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Gooneyone
7th Jan 2013, 22:21
Interesting article at below link on aircraft pieces that washed up on the Barbados (TBPB) coastline today.
Some speculation that they may have come from AF.
http://www.nationnews.com/index.php/articles/view/probe-into-washed-up-aircraft-pieces/

SpringHeeledJack
7th Jan 2013, 22:44
It's wholly possible, especially if said bits were caught in a current. A few years ago a tail section of a USN jet washed up on the west coast of Ireland and it transpired that it had crashed in the sea a year before off Florida and had 'floated' under the surface due to it's internal honeycomb structure and been transported along with coconuts etc in the Gulfstream current.



SHJ

Fox3WheresMyBanana
7th Jan 2013, 22:56
The North Equatorial current runs pretty much direct from the crash site to Barbados.
The wreckage could easily have gone round in circles for most of the intervening time, as the currents from N & S Atlantic converge roughly where the crash site is.
Other bits may turn up on the west coast of Africa if they get caught by the Equatorial Counter-Current / Guinea Current.

mods - suggest this is moved up to rumours & news or merged with tech log AF447 thread - it looks like parts of an airliner to me.


.

SASless
7th Jan 2013, 23:34
it looks like parts of an airliner to me.

But which airliner?

Perhaps one might wait until it is determined what kind of aircraft the pieces are off before shoving it into the Air France thread.

Fox3WheresMyBanana
7th Jan 2013, 23:39
Fair point,
hence the rumours & news suggestion first.
But I'll put a couple of bob on it being parts of AF447.

Just had a quick scan of the crash records. Can't see anything else which might get washed up on Barbados after 2009.

Just guesstimated the fuselage diameter from the photos in the link. Seems to be in the ballpark of 15-20 foot diameter. A330 is 18.5 feet.

RatherBeFlying
8th Jan 2013, 04:45
There were some pieces that washed up in Guyana or thereabouts that turned out to be from a space launch.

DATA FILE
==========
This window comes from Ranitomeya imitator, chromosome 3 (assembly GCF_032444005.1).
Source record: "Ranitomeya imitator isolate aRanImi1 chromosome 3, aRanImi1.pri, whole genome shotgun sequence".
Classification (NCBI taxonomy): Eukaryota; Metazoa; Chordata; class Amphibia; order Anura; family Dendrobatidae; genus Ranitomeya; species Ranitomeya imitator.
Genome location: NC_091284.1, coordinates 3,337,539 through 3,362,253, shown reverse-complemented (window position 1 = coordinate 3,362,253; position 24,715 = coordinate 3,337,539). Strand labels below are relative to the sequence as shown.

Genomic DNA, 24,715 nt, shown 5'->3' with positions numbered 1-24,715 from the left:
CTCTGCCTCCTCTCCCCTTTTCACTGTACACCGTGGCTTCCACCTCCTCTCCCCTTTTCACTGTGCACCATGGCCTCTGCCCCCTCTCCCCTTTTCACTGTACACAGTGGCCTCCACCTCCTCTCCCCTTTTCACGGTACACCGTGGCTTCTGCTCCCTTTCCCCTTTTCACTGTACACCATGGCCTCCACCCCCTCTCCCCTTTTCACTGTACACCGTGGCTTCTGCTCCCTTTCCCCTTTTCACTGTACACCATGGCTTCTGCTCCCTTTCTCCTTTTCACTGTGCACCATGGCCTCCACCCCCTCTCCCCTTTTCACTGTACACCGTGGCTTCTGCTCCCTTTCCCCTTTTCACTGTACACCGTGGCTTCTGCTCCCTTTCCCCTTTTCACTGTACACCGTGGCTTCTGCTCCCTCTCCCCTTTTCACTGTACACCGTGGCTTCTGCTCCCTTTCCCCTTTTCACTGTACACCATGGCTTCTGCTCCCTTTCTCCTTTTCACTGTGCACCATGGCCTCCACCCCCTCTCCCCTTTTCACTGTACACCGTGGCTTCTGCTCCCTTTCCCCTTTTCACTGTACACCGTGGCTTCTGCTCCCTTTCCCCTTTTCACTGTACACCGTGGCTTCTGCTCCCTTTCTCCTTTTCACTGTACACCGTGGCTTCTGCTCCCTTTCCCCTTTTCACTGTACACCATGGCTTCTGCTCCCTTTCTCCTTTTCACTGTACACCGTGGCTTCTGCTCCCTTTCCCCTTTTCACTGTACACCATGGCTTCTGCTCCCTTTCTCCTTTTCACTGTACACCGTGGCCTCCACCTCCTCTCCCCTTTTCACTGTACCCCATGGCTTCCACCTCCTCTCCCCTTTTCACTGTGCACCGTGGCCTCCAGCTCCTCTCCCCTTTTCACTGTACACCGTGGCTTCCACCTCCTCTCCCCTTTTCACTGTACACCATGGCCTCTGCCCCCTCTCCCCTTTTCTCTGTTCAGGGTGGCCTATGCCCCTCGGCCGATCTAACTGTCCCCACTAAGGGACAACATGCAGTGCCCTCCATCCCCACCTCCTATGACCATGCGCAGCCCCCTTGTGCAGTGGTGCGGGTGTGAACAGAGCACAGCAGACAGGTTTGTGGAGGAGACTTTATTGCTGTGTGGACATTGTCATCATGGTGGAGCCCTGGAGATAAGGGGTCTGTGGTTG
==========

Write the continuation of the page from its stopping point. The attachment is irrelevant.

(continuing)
ukc_mike
8th Jan 2013, 10:46
The website hosting that report has (according the Symantec anti-virus on my system) a virus on it that tries to download by just visiting the page.

Lyman
8th Jan 2013, 14:02
Looks like maybe 447. The varying radius of the curve suggest the tail section. The two "protrusions" and bit of plumbing suggest it may have had fairings covering portions, and lost them.

We did get sidetracked with the Ariane debris...

A long while to be at sea......emotional.

Lyman
8th Jan 2013, 14:08
My rig won't download the link a second time, apples do not like worms.

Farrell
8th Jan 2013, 16:45
There is an interesting kind of Roman numeral on the bottom left in the photo.
IV or 4 for the uninitiated.

Can't remember ever seeing that on a bus.

Or maybe it is mathematical "greater / less than or equal to" sign and the word LO (if you reverse the photo)

Maybe rocket parts. Or maybe it be nautical? Arrrrrrrgh!

Farrell

G-CPTN
8th Jan 2013, 17:18
Plane wreckage washes up at Hope Beach - Stabroek News (http://www.stabroeknews.com/2009/archives/07/17/plane-wreckage-washes-up-at-hope-beach/)

Krystal n chips
9th Jan 2013, 05:54
And on the subject of aircraft bits in the sea....

Are the Los Roques islands the new Bermuda Triangle? | World news | The Guardian (http://www.guardian.co.uk/world/shortcuts/2013/jan/07/los-roques-the-new-bermuda-triangle)

I do like the last paragraph however, notably the " less than erudite" comment about the sudden discovery of windshear and wave...always wondered what those saucer shaped clouds were and the way the glider went up rather quickly in their vicinity.:ugh:

Evanelpus
9th Jan 2013, 10:18
Surely, where they came from should be a piece of cake to deduce.

Has no-one ever heard of part numbers? A piece of wreckage this size must be riddled with them for the various bits and pieces attached to it, it won't take Sherlock Holmes to come up with an answer.:hmm: